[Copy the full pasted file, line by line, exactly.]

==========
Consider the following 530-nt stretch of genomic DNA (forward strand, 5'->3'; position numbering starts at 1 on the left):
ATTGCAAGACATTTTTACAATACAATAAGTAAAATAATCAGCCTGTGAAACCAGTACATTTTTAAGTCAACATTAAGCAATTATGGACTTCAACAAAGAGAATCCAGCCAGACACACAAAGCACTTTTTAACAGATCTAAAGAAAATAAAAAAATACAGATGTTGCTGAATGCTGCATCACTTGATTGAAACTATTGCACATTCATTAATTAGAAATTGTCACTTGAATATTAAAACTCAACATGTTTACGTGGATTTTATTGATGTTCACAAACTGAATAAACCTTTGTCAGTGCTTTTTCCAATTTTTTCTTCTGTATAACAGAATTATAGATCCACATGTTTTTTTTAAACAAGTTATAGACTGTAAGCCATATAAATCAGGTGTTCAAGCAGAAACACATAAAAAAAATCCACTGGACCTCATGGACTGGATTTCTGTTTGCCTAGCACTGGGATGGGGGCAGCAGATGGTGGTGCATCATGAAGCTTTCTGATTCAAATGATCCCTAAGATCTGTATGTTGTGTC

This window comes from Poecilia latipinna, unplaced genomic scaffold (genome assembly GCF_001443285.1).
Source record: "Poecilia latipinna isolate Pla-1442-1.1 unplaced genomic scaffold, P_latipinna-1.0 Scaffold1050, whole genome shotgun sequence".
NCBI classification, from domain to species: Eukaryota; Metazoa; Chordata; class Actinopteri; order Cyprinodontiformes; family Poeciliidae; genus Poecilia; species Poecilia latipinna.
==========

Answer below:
Consider the following 530-nt stretch of genomic DNA (forward strand, 5'->3'; position numbering starts at 1 on the left):
ATTGCAAGACATTTTTACAATACAATAAGTAAAATAATCAGCCTGTGAAACCAGTACATTTTTAAGTCAACATTAAGCAATTATGGACTTCAACAAAGAGAATCCAGCCAGACACACAAAGCACTTTTTAACAGATCTAAAGAAAATAAAAAAATACAGATGTTGCTGAATGCTGCATCACTTGATTGAAACTATTGCACATTCATTAATTAGAAATTGTCACTTGAATATTAAAACTCAACATGTTTACGTGGATTTTATTGATGTTCACAAACTGAATAAACCTTTGTCAGTGCTTTTTCCAATTTTTTCTTCTGTATAACAGAATTATAGATCCACATGTTTTTTTTAAACAAGTTATAGACTGTAAGCCATATAAATCAGGTGTTCAAGCAGAAACACATAAAAAAAATCCACTGGACCTCATGGACTGGATTTCTGTTTGCCTAGCACTGGGATGGGGGCAGCAGATGGTGGTGCATCATGAAGCTTTCTGATTCAAATGATCCCTAAGATCTGTATGTTGTGTC

This window comes from Poecilia latipinna, unplaced genomic scaffold (genome assembly GCF_001443285.1).
Source record: "Poecilia latipinna isolate Pla-1442-1.1 unplaced genomic scaffold, P_latipinna-1.0 Scaffold1050, whole genome shotgun sequence".
NCBI classification, from domain to species: Eukaryota; Metazoa; Chordata; class Actinopteri; order Cyprinodontiformes; family Poeciliidae; genus Poecilia; species Poecilia latipinna.